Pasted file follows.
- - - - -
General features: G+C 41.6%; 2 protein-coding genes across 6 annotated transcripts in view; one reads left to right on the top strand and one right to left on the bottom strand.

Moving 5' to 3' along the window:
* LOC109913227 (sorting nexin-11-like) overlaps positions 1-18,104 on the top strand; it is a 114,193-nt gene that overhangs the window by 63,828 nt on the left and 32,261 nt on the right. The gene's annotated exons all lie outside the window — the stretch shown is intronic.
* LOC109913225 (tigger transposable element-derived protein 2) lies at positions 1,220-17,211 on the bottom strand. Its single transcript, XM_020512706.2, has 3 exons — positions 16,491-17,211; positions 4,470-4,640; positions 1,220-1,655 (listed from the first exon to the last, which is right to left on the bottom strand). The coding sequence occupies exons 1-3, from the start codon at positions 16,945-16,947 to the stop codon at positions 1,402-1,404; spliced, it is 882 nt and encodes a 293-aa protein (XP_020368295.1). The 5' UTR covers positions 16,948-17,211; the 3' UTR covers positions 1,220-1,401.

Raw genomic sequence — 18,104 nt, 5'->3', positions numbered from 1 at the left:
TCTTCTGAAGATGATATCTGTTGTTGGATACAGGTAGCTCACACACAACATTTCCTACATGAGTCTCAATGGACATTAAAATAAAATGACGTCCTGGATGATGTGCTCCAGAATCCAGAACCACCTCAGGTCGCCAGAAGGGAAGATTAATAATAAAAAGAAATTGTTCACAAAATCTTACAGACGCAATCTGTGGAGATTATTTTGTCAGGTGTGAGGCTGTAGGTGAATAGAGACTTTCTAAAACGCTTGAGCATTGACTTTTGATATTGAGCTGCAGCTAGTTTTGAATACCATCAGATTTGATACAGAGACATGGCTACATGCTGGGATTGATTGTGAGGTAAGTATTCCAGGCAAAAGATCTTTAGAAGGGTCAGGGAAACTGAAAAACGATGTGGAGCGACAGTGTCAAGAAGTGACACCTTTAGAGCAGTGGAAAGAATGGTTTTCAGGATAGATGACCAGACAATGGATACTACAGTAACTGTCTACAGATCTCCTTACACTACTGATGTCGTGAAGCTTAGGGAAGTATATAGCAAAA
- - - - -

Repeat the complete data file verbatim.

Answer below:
General features: G+C 41.6%; 2 protein-coding genes across 6 annotated transcripts in view; one reads left to right on the top strand and one right to left on the bottom strand.

Moving 5' to 3' along the window:
* LOC109913227 (sorting nexin-11-like) overlaps positions 1-18,104 on the top strand; it is a 114,193-nt gene that overhangs the window by 63,828 nt on the left and 32,261 nt on the right. The gene's annotated exons all lie outside the window — the stretch shown is intronic.
* LOC109913225 (tigger transposable element-derived protein 2) lies at positions 1,220-17,211 on the bottom strand. Its single transcript, XM_020512706.2, has 3 exons — positions 16,491-17,211; positions 4,470-4,640; positions 1,220-1,655 (listed from the first exon to the last, which is right to left on the bottom strand). The coding sequence occupies exons 1-3, from the start codon at positions 16,945-16,947 to the stop codon at positions 1,402-1,404; spliced, it is 882 nt and encodes a 293-aa protein (XP_020368295.1). The 5' UTR covers positions 16,948-17,211; the 3' UTR covers positions 1,220-1,401.

Raw genomic sequence — 18,104 nt, 5'->3', positions numbered from 1 at the left:
TCTTCTGAAGATGATATCTGTTGTTGGATACAGGTAGCTCACACACAACATTTCCTACATGAGTCTCAATGGACATTAAAATAAAATGACGTCCTGGATGATGTGCTCCAGAATCCAGAACCACCTCAGGTCGCCAGAAGGGAAGATTAATAATAAAAAGAAATTGTTCACAAAATCTTACAGACGCAATCTGTGGAGATTATTTTGTCAGGTGTGAGGCTGTAGGTGAATAGAGACTTTCTAAAACGCTTGAGCATTGACTTTTGATATTGAGCTGCAGCTAGTTTTGAATACCATCAGATTTGATACAGAGACATGGCTACATGCTGGGATTGATTGTGAGGTAAGTATTCCAGGCAAAAGATCTTTAGAAGGGTCAGGGAAACTGAAAAACGATGTGGAGCGACAGTGTCAAGAAGTGACACCTTTAGAGCAGTGGAAAGAATGGTTTTCAGGATAGATGACCAGACAATGGATACTACAGTAACTGTCTACAGATCTCCTTACACTACTGATGTCGTGAAGCTTAGGGAAGTATATAGCAAAA